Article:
Politicizing Humanitarian Relief: The International Community Continues to Accept Khartoum’s Humanitarian Blockade in the Nuba Mountains and Blue Nile

Politicizing Humanitarian Relief: The International Community Continues to Accept Khartoum’s Humanitarian Blockade in the Nuba Mountains and Blue Nile

Eric Reeves  |  June 20, 2016  |  http://wp.me/p45rOG-1Ue

Unseemly haste and a disgraceful refusal to accept the moral consequences of their action have prompted European countries to accelerate rapprochement with the Khartoum regime in order to step the flow of African refugees to Europe. The European Union gives every sign of increasing political, diplomatic, and economic ties to the National Islamic Front/National Congress Party regime as a crude and ineffective means to this end. We should note clearly that the assistance now offered to the regime extends even to high-tech surveillance and registration equipment—nominally to assist Khartoum in containing refugees in “closed camps.”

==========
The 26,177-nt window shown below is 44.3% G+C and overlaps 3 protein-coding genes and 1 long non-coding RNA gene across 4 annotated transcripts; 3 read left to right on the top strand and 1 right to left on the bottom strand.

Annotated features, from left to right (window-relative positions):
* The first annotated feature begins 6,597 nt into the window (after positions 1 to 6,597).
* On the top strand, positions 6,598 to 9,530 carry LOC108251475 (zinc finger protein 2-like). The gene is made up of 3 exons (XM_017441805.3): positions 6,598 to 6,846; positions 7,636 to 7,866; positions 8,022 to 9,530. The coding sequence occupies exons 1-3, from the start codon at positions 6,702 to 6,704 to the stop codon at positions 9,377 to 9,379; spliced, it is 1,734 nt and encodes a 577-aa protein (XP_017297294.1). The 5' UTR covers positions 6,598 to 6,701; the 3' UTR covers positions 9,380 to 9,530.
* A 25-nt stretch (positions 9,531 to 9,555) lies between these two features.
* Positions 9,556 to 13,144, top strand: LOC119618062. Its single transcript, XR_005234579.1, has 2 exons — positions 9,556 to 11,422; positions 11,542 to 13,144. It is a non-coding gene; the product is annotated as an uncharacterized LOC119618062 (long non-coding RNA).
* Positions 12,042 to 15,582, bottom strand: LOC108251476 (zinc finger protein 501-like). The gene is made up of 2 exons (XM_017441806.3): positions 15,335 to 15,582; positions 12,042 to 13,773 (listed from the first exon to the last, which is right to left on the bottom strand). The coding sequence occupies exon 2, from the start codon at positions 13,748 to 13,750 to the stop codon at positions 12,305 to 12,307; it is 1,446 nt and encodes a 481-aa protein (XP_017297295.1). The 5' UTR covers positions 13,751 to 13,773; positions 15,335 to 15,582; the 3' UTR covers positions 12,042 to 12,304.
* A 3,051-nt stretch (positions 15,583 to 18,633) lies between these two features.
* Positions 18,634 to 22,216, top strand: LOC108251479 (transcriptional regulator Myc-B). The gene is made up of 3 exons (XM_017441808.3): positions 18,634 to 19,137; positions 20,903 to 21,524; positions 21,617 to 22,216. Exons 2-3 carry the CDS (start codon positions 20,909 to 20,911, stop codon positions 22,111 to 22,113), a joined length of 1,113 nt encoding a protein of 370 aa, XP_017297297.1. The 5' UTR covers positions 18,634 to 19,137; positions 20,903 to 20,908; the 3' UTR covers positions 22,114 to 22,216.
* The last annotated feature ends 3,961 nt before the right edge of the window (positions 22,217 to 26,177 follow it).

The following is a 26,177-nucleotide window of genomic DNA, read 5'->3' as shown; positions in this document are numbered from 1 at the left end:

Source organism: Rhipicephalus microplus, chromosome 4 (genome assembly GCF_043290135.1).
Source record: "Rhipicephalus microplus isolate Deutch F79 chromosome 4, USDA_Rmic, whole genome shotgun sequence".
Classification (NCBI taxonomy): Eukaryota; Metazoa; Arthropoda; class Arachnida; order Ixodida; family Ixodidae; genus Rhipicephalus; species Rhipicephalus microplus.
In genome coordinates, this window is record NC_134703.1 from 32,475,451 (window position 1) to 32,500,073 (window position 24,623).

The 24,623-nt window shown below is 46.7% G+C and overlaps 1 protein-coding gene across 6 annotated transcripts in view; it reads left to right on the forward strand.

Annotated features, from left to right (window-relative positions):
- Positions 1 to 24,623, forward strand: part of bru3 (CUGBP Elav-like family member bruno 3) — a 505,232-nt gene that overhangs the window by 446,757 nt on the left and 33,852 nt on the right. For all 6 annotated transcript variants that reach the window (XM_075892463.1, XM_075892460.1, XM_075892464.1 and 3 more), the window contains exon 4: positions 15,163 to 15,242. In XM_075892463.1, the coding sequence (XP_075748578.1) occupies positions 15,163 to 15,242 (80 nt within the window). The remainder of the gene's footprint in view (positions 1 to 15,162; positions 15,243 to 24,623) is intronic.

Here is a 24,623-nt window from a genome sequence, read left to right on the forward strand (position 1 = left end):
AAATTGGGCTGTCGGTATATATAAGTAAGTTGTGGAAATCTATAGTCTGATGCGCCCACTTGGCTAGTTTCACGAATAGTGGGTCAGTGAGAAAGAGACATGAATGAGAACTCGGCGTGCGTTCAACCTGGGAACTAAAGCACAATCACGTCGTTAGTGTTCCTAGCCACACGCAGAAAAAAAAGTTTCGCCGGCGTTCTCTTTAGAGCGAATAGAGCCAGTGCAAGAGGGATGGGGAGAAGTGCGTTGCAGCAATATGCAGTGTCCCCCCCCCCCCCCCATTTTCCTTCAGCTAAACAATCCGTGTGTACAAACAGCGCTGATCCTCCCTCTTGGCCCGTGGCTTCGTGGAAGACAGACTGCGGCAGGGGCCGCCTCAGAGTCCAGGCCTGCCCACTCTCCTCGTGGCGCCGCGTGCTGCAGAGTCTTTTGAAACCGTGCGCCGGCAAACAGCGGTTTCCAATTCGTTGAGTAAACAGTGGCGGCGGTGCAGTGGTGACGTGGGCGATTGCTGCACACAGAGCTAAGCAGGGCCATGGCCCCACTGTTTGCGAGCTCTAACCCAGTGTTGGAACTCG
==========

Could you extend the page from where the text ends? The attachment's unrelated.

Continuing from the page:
This equipment will of course be used almost exclusively by the infamous National Intelligence and Security Services, Military Intelligence, and others in the vast security network that the regime depends on for its survival. A report by the German newspaper Der Spiegel (May 13, 2016) cites—without denial or rebuttal—EU documents that contain truly extraordinary revelations:

Minutes from the March 23 meetings and additional classified documents obtained by SPIEGEL and the German public television station ARD show “Report Mainz” show that the focus of the project is border protection. To that end, equipment is to be provided to the countries in question.

From these minutes we learn that:

Europe want[s] to send cameras, scanners and servers for registering refugees to the Sudanese regime in addition to training their border police and assisting with the construction of two camps with detention rooms for migrants. The German Ministry for Economic Cooperation and Development has confirmed that action plan is binding, although no concrete decisions have yet been made regarding its implementation…

Germany and the other EU member states … seem determined to push ahead with their pact with the [regime president, Omar al-Bashir]. Sudanese authorities say there have been numerous visitors from Germany in recent weeks who were there to discuss the construction of closed campsWhen questioned about its role, Germany’s GIZ issued a written reply that there were no concrete plans in the country yet.

Was the EU aware of the dangerous waters into which they were venturing? Evidently they did: